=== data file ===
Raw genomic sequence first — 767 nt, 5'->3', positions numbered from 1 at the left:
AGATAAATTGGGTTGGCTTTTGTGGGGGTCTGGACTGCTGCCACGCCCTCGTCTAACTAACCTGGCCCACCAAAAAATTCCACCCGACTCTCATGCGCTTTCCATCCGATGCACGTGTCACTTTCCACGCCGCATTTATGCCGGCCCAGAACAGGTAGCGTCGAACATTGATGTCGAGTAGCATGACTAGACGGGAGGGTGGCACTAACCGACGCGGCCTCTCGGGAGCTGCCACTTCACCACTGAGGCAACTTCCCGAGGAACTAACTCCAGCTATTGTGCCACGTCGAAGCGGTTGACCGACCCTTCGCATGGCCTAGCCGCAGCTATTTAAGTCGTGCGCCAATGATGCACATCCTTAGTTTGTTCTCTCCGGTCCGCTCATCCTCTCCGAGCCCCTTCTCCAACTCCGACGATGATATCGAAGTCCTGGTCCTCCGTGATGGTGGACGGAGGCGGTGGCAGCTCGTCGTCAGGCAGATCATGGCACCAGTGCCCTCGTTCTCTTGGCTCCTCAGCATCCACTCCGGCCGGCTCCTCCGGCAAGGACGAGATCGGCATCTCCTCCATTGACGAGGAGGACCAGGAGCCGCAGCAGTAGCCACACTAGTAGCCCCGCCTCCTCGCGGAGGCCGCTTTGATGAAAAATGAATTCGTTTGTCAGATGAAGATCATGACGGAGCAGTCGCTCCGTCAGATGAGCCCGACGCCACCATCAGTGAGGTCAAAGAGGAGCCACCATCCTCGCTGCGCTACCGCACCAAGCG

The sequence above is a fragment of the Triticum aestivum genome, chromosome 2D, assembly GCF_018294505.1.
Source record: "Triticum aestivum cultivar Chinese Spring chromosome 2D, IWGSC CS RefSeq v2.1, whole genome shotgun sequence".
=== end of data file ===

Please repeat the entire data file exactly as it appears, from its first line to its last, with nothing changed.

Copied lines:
Raw genomic sequence first — 767 nt, 5'->3', positions numbered from 1 at the left:
AGATAAATTGGGTTGGCTTTTGTGGGGGTCTGGACTGCTGCCACGCCCTCGTCTAACTAACCTGGCCCACCAAAAAATTCCACCCGACTCTCATGCGCTTTCCATCCGATGCACGTGTCACTTTCCACGCCGCATTTATGCCGGCCCAGAACAGGTAGCGTCGAACATTGATGTCGAGTAGCATGACTAGACGGGAGGGTGGCACTAACCGACGCGGCCTCTCGGGAGCTGCCACTTCACCACTGAGGCAACTTCCCGAGGAACTAACTCCAGCTATTGTGCCACGTCGAAGCGGTTGACCGACCCTTCGCATGGCCTAGCCGCAGCTATTTAAGTCGTGCGCCAATGATGCACATCCTTAGTTTGTTCTCTCCGGTCCGCTCATCCTCTCCGAGCCCCTTCTCCAACTCCGACGATGATATCGAAGTCCTGGTCCTCCGTGATGGTGGACGGAGGCGGTGGCAGCTCGTCGTCAGGCAGATCATGGCACCAGTGCCCTCGTTCTCTTGGCTCCTCAGCATCCACTCCGGCCGGCTCCTCCGGCAAGGACGAGATCGGCATCTCCTCCATTGACGAGGAGGACCAGGAGCCGCAGCAGTAGCCACACTAGTAGCCCCGCCTCCTCGCGGAGGCCGCTTTGATGAAAAATGAATTCGTTTGTCAGATGAAGATCATGACGGAGCAGTCGCTCCGTCAGATGAGCCCGACGCCACCATCAGTGAGGTCAAAGAGGAGCCACCATCCTCGCTGCGCTACCGCACCAAGCG

The sequence above is a fragment of the Triticum aestivum genome, chromosome 2D, assembly GCF_018294505.1.
Source record: "Triticum aestivum cultivar Chinese Spring chromosome 2D, IWGSC CS RefSeq v2.1, whole genome shotgun sequence".